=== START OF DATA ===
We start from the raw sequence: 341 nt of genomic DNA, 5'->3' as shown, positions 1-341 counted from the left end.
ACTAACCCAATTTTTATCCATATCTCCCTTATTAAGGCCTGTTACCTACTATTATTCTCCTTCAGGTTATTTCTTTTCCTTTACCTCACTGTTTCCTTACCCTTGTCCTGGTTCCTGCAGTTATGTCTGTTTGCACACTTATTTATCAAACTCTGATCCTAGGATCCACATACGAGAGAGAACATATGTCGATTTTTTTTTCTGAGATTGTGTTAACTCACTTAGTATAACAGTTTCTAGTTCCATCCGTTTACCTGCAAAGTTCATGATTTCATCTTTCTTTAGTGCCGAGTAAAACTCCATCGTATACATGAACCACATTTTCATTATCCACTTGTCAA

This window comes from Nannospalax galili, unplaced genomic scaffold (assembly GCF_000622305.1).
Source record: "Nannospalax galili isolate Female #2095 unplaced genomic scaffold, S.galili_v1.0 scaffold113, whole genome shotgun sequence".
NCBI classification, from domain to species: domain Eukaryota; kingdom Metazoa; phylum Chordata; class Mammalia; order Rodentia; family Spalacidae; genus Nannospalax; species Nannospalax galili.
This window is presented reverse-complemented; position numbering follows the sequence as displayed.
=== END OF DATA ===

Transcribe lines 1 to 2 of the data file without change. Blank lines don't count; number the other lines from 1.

We start from the raw sequence: 341 nt of genomic DNA, 5'->3' as shown, positions 1-341 counted from the left end.
ACTAACCCAATTTTTATCCATATCTCCCTTATTAAGGCCTGTTACCTACTATTATTCTCCTTCAGGTTATTTCTTTTCCTTTACCTCACTGTTTCCTTACCCTTGTCCTGGTTCCTGCAGTTATGTCTGTTTGCACACTTATTTATCAAACTCTGATCCTAGGATCCACATACGAGAGAGAACATATGTCGATTTTTTTTTCTGAGATTGTGTTAACTCACTTAGTATAACAGTTTCTAGTTCCATCCGTTTACCTGCAAAGTTCATGATTTCATCTTTCTTTAGTGCCGAGTAAAACTCCATCGTATACATGAACCACATTTTCATTATCCACTTGTCAA